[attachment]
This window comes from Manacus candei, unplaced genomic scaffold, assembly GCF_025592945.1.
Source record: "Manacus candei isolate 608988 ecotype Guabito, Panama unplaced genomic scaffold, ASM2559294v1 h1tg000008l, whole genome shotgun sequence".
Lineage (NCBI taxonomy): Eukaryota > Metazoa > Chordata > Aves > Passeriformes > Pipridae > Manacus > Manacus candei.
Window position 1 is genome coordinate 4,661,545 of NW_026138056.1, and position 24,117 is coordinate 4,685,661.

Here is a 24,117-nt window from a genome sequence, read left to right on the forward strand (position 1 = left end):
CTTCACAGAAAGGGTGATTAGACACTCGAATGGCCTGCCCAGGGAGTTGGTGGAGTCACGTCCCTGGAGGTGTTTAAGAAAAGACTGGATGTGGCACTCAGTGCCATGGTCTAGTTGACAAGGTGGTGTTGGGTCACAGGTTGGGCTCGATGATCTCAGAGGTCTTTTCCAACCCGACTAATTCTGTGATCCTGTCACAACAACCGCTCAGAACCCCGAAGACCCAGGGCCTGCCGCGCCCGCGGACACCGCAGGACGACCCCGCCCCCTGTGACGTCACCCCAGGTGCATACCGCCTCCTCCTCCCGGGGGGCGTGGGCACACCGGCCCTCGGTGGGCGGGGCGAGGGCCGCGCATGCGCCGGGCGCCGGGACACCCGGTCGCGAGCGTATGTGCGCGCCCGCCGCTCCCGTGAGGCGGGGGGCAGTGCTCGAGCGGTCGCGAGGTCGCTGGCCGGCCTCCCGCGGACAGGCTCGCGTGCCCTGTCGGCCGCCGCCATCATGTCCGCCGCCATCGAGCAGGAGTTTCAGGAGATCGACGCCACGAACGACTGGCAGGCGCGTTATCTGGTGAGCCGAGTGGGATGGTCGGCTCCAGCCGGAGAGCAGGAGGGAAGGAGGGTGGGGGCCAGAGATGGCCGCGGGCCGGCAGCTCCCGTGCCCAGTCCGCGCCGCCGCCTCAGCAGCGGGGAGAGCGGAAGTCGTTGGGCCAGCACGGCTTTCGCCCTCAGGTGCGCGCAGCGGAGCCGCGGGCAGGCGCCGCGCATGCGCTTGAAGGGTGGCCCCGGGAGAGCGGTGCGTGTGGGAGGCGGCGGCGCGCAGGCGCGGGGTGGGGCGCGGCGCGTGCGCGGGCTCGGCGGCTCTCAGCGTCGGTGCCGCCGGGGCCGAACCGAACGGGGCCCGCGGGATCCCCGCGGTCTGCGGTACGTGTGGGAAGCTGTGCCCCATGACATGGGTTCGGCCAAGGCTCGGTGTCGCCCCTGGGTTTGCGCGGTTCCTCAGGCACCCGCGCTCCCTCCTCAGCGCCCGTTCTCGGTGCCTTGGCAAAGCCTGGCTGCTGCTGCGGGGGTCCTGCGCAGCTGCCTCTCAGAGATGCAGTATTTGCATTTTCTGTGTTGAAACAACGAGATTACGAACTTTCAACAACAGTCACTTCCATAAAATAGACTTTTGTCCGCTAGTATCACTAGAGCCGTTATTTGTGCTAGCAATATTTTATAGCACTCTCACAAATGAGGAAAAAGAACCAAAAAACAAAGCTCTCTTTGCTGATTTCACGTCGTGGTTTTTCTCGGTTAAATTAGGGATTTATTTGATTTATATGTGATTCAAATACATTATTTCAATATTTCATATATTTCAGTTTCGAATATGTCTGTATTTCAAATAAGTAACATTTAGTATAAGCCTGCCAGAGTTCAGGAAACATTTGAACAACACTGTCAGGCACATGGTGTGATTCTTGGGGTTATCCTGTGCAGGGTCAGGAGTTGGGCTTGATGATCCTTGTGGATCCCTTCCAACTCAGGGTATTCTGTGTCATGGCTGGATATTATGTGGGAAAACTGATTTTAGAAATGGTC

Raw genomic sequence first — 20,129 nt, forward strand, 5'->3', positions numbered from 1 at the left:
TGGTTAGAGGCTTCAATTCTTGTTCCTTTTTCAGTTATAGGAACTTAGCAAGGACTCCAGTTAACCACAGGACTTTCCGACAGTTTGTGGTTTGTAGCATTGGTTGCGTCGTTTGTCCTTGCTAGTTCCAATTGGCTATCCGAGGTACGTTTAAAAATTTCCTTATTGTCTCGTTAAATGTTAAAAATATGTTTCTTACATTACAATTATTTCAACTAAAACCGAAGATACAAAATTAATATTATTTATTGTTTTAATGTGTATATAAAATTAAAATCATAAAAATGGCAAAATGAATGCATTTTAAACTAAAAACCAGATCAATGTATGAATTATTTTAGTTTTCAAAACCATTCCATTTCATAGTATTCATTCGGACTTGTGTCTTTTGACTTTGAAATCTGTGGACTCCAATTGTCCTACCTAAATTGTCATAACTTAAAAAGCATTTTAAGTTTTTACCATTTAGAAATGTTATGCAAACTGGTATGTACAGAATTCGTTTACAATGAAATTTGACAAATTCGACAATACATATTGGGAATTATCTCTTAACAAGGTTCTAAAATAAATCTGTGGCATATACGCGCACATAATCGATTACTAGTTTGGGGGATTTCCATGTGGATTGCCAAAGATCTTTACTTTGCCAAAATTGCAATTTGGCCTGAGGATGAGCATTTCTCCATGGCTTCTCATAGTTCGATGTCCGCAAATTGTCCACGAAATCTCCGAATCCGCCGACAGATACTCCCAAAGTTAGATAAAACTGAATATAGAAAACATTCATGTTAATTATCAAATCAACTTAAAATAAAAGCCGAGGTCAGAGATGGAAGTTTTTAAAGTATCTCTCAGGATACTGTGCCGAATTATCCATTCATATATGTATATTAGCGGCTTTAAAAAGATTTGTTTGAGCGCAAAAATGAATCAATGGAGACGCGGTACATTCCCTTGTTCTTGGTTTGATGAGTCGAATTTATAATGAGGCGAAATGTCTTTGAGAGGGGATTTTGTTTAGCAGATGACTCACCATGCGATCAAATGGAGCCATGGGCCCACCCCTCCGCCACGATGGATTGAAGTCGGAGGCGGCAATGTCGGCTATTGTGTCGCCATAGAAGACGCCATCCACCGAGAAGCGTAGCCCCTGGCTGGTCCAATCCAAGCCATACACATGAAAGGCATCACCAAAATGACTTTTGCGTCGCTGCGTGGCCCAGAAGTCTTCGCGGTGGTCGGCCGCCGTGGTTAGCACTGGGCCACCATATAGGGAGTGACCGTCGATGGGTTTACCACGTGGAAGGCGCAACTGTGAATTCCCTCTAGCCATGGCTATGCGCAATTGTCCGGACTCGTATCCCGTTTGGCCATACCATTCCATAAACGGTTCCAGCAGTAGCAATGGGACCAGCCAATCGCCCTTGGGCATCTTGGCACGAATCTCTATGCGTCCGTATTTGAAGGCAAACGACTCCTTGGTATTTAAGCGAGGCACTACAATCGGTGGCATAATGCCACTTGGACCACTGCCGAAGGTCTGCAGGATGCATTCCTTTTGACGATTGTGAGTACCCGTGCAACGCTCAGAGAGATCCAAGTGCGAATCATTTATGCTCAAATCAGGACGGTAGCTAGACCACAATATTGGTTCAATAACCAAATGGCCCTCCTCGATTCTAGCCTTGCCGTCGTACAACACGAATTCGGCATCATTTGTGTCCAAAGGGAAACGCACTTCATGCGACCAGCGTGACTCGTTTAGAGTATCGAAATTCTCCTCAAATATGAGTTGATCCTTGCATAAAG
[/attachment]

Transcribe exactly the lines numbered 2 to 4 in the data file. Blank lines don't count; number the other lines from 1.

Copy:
Source record: "Manacus candei isolate 608988 ecotype Guabito, Panama unplaced genomic scaffold, ASM2559294v1 h1tg000008l, whole genome shotgun sequence".
Lineage (NCBI taxonomy): Eukaryota > Metazoa > Chordata > Aves > Passeriformes > Pipridae > Manacus > Manacus candei.
Window position 1 is genome coordinate 4,661,545 of NW_026138056.1, and position 24,117 is coordinate 4,685,661.